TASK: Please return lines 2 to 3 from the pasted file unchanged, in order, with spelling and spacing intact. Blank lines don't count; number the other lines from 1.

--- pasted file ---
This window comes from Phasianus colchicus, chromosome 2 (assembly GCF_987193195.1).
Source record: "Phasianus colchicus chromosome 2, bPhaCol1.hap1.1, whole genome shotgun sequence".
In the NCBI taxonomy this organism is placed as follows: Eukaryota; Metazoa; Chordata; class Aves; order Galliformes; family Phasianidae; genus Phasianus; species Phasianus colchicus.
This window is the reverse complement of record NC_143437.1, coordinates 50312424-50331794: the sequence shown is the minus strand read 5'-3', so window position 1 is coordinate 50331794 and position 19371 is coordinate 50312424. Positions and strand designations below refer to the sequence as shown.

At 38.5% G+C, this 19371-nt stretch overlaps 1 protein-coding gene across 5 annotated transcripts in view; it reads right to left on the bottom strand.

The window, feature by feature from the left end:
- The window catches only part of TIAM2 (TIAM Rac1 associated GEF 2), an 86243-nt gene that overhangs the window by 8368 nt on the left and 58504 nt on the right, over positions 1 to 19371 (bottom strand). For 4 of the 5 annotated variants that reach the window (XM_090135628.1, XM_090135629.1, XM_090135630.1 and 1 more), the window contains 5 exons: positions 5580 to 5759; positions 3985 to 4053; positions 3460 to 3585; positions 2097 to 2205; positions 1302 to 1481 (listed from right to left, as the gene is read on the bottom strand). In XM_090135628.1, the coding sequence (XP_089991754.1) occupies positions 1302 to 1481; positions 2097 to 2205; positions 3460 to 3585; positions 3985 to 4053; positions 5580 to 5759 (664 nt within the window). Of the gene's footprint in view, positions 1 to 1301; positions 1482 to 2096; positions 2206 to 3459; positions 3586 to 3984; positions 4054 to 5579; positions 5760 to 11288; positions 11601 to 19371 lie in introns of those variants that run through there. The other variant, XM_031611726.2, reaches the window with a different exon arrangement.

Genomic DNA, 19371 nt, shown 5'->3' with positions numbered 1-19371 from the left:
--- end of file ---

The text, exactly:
Source record: "Phasianus colchicus chromosome 2, bPhaCol1.hap1.1, whole genome shotgun sequence".
In the NCBI taxonomy this organism is placed as follows: Eukaryota; Metazoa; Chordata; class Aves; order Galliformes; family Phasianidae; genus Phasianus; species Phasianus colchicus.